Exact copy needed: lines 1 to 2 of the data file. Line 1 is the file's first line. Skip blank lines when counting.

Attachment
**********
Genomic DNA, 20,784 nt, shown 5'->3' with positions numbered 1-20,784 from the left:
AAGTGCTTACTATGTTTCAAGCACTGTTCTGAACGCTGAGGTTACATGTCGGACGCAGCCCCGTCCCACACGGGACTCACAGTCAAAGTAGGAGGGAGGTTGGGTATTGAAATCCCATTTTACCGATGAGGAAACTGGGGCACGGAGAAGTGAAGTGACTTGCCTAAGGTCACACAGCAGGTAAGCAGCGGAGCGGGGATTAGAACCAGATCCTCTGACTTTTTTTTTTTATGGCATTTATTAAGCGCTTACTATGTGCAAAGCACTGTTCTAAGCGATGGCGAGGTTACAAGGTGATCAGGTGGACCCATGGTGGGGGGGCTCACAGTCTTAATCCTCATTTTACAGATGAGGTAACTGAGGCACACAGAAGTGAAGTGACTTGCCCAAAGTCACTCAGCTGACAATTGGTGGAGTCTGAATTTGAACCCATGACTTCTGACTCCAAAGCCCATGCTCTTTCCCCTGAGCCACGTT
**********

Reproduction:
Genomic DNA, 20,784 nt, shown 5'->3' with positions numbered 1-20,784 from the left:
AAGTGCTTACTATGTTTCAAGCACTGTTCTGAACGCTGAGGTTACATGTCGGACGCAGCCCCGTCCCACACGGGACTCACAGTCAAAGTAGGAGGGAGGTTGGGTATTGAAATCCCATTTTACCGATGAGGAAACTGGGGCACGGAGAAGTGAAGTGACTTGCCTAAGGTCACACAGCAGGTAAGCAGCGGAGCGGGGATTAGAACCAGATCCTCTGACTTTTTTTTTTTATGGCATTTATTAAGCGCTTACTATGTGCAAAGCACTGTTCTAAGCGATGGCGAGGTTACAAGGTGATCAGGTGGACCCATGGTGGGGGGGCTCACAGTCTTAATCCTCATTTTACAGATGAGGTAACTGAGGCACACAGAAGTGAAGTGACTTGCCCAAAGTCACTCAGCTGACAATTGGTGGAGTCTGAATTTGAACCCATGACTTCTGACTCCAAAGCCCATGCTCTTTCCCCTGAGCCACGTT